Articles Posted in Construction Law

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The Fifth Circuit affirmed the district court's decision setting aside CMR's default, grant of summary judgment in CMR's favor, and denial of plaintiff's Rule 59(e) motions for reconsideration. The court held that the district court did not abuse its discretion in setting aside the entry of default and partial default judgment, because the district court did not err when it chose to credit CMR's President's affidavit over plaintiff's evidence that CMR had notice of the lawsuit. The court also held that plaintiff was not entitled to the extraordinary relief that Rule 59(e) provided, because the evidence plaintiff wished to bring forward was already available before final judgment was entered. Finally, the court held that the district court did not err in granting summary judgment on the fraud claim stemming from the 2006 purchase of plaintiff's roof; the claims related to the 2011 repairs; and the negligence, fraud, and detrimental reliance claims surrounding the 2012 repairs. View "Koerner v. CMR Construction & Roofing, LLC" on Justia Law

Posted in: Construction Law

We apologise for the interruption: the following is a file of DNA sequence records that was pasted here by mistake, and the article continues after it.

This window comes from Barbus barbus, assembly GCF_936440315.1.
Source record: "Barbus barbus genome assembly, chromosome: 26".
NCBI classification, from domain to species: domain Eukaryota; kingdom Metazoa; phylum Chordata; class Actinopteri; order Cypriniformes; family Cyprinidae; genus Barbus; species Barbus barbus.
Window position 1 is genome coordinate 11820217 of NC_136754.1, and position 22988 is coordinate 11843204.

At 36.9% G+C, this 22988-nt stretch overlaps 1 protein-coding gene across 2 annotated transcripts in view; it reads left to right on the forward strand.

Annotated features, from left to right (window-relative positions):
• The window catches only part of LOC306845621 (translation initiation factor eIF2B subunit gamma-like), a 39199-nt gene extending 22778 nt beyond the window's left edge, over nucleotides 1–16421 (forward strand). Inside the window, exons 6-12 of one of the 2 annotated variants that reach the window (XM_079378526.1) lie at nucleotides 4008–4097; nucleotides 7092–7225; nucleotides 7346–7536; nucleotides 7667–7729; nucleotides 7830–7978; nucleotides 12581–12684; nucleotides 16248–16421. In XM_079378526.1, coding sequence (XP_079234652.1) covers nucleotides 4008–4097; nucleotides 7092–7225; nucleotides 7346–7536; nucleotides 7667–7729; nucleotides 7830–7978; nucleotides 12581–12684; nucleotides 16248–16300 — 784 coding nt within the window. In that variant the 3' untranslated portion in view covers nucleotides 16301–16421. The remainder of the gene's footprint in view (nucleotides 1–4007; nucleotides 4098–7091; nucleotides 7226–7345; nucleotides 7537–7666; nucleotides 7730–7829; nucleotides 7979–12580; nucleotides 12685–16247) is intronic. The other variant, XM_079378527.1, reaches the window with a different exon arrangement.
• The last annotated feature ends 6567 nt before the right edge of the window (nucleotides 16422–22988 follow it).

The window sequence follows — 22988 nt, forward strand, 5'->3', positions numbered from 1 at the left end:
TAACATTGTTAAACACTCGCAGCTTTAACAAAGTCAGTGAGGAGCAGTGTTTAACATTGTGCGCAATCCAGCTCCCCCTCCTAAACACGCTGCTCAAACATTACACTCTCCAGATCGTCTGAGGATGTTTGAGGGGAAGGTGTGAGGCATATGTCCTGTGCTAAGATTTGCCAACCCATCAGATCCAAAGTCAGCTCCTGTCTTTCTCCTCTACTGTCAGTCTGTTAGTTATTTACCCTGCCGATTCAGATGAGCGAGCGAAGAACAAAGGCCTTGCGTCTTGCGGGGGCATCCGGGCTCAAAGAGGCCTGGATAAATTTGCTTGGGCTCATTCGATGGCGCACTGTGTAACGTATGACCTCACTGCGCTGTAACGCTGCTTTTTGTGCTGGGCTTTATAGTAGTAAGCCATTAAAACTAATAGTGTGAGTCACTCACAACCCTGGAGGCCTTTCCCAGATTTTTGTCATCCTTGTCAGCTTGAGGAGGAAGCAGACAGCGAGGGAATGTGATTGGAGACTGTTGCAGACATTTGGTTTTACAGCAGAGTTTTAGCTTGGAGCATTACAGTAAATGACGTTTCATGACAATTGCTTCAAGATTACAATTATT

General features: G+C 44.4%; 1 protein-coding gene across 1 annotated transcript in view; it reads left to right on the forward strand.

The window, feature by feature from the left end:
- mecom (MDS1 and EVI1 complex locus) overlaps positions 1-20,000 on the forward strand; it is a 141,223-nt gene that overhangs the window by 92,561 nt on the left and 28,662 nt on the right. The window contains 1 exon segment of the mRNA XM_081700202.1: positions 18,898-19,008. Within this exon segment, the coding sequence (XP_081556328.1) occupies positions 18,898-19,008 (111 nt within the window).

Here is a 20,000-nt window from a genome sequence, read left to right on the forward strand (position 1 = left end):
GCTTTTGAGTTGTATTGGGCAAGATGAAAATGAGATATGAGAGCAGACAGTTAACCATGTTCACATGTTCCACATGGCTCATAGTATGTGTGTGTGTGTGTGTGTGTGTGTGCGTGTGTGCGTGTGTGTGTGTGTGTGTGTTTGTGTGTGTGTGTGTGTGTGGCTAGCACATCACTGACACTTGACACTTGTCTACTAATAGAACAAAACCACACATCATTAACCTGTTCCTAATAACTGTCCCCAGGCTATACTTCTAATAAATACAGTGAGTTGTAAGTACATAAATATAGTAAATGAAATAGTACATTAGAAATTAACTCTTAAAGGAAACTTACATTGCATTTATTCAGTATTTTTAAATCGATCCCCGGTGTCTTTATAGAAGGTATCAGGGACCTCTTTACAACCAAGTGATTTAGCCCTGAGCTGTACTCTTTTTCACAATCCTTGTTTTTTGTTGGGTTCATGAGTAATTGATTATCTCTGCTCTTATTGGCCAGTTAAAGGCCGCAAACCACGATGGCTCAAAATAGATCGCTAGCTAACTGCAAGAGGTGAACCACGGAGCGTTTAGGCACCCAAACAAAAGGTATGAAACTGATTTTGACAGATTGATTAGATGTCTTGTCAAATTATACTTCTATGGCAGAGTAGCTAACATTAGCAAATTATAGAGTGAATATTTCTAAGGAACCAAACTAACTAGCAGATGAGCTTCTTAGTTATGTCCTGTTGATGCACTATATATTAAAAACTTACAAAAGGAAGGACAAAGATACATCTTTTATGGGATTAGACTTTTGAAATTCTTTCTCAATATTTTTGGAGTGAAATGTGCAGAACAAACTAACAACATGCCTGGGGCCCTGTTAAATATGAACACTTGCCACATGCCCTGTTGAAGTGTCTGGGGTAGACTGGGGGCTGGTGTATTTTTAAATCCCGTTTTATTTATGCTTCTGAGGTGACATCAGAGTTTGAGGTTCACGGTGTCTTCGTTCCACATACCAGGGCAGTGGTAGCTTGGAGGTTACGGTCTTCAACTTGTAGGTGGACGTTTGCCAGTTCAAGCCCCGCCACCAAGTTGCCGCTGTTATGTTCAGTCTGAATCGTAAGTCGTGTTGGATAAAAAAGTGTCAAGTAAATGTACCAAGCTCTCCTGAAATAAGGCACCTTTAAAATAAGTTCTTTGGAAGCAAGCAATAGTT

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Hensel, the general contractor building a new Austin public library, maintained control over the worksite through on-site management personnel, Hensel's subcontractor, HEW, worked on the project’s East Screen Wall. HEW's sub-subcontractor, CVI, was to complete demolition and excavation for the Wall. A nearly vertical 12-foot wall of “Type C” soil developed. Occupational Safety and Health Administration (OSHA) regulations mandate systems to protect employees from cave-ins. No protective systems were in place. On a rainy morning in 2015, CVI was to reinstall rebar at the base of this wall of soil, preliminary to pouring concrete footings. Concerned about the weather and the instability of the wall, CVI owner Daniels sent his employees to work on another area. Hensel's superintendent instructed Daniels to return his employees to the excavation. Daniels sent an email to HEW’s senior project manager, who gave only a cursory reply. Daniels sent his employees back to the excavation. That day, an OSHA compliance officer discovered CVI employees working at the unprotected wall. The city inspector, Hensel’s superintendent, and HEW’s superintendent were present. OSHA cited CVI and Hensel for violating 29 C.F.R. 1926.652(a)(1), pursuant to its multi-employer citation policy. OSHA considered Hensel a “controlling employer” An ALJ agreed but found that Fifth Circuit precedent that “OSHA regulations protect only an employer’s own employees,” foreclosed the citation. The Fifth Circuit reversed, deferring to OSHA’s construction of 29 U.S.C. 651, as granting authority to issue citations to controlling employers. View "Acosta v. Hensel Phelps Construction Co." on Justia Law